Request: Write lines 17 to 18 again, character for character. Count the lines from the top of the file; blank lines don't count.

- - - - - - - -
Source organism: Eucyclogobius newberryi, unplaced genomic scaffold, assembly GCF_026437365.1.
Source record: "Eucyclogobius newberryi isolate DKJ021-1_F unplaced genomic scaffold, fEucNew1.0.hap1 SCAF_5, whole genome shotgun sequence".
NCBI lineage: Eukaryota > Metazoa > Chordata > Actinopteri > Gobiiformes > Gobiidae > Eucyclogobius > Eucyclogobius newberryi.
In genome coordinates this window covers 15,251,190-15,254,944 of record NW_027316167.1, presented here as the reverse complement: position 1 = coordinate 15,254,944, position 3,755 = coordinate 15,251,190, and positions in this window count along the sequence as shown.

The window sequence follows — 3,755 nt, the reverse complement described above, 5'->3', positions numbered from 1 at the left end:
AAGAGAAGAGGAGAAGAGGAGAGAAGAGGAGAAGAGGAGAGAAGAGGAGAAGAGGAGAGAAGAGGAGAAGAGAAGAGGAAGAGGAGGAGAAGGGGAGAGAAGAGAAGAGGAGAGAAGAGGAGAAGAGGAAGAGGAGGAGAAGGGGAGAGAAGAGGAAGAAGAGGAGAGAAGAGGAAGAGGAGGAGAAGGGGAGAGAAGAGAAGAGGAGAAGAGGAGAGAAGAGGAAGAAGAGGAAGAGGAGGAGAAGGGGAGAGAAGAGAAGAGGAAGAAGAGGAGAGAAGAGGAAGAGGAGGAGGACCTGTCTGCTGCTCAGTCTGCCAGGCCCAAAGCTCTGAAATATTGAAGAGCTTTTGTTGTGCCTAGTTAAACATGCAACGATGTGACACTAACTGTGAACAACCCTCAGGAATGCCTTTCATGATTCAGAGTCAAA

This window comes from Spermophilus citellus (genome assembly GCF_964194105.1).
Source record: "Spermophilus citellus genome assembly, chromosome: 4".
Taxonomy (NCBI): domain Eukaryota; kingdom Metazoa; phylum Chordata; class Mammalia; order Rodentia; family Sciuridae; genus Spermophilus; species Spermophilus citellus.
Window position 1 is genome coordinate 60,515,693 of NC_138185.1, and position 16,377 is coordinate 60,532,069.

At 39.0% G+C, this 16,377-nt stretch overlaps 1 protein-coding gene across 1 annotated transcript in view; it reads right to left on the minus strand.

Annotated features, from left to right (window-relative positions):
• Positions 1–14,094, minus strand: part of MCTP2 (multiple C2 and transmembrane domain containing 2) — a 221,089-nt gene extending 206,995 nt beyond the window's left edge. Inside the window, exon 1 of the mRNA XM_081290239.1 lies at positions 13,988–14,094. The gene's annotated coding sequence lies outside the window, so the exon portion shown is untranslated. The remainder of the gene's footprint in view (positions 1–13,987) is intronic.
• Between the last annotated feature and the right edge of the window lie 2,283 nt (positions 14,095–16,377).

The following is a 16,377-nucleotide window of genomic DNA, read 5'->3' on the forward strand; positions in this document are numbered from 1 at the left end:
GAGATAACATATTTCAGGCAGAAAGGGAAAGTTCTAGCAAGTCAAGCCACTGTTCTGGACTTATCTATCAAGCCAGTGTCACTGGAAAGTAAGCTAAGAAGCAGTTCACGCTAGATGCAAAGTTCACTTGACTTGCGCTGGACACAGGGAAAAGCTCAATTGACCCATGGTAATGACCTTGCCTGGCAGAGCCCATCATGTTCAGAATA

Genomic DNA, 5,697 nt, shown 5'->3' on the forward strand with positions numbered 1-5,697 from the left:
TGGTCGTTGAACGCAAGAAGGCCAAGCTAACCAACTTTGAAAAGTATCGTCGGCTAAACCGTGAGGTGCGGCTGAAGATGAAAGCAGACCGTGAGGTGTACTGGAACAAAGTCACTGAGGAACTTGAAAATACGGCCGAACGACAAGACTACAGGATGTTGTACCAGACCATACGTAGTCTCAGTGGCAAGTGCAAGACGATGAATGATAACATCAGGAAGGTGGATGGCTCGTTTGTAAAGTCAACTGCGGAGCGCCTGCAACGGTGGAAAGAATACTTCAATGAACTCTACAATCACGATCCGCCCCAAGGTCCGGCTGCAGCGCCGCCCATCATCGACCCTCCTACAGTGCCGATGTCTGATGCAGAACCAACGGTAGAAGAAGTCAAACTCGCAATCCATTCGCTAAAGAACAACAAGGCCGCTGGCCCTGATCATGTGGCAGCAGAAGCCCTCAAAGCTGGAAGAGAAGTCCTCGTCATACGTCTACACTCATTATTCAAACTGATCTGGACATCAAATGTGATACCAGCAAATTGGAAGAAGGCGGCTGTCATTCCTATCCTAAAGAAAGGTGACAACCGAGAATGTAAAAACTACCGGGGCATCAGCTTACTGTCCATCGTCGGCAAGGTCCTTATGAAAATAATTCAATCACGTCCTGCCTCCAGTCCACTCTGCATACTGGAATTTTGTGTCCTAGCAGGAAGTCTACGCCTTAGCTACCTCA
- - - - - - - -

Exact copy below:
Genomic DNA, 5,697 nt, shown 5'->3' on the forward strand with positions numbered 1-5,697 from the left:
TGGTCGTTGAACGCAAGAAGGCCAAGCTAACCAACTTTGAAAAGTATCGTCGGCTAAACCGTGAGGTGCGGCTGAAGATGAAAGCAGACCGTGAGGTGTACTGGAACAAAGTCACTGAGGAACTTGAAAATACGGCCGAACGACAAGACTACAGGATGTTGTACCAGACCATACGTAGTCTCAGTGGCAAGTGCAAGACGATGAATGATAACATCAGGAAGGTGGATGGCTCGTTTGTAAAGTCAACTGCGGAGCGCCTGCAACGGTGGAAAGAATACTTCAATGAACTCTACAATCACGATCCGCCCCAAGGTCCGGCTGCAGCGCCGCCCATCATCGACCCTCCTACAGTGCCGATGTCTGATGCAGAACCAACGGTAGAAGAAGTCAAACTCGCAATCCATTCGCTAAAGAACAACAAGGCCGCTGGCCCTGATCATGTGGCAGCAGAAGCCCTCAAAGCTGGAAGAGAAGTCCTCGTCATACGTCTACACTCATTATTCAAACTGATCTGGACATCAAATGTGATACCAGCAAATTGGAAGAAGGCGGCTGTCATTCCTATCCTAAAGAAAGGTGACAACCGAGAATGTAAAAACTACCGGGGCATCAGCTTACTGTCCATCGTCGGCAAGGTCCTTATGAAAATAATTCAATCACGTCCTGCCTCCAGTCCACTCTGCATACTGGAATTTTGTGTCCTAGCAGGAAGTCTACGCCTTAGCTACCTCA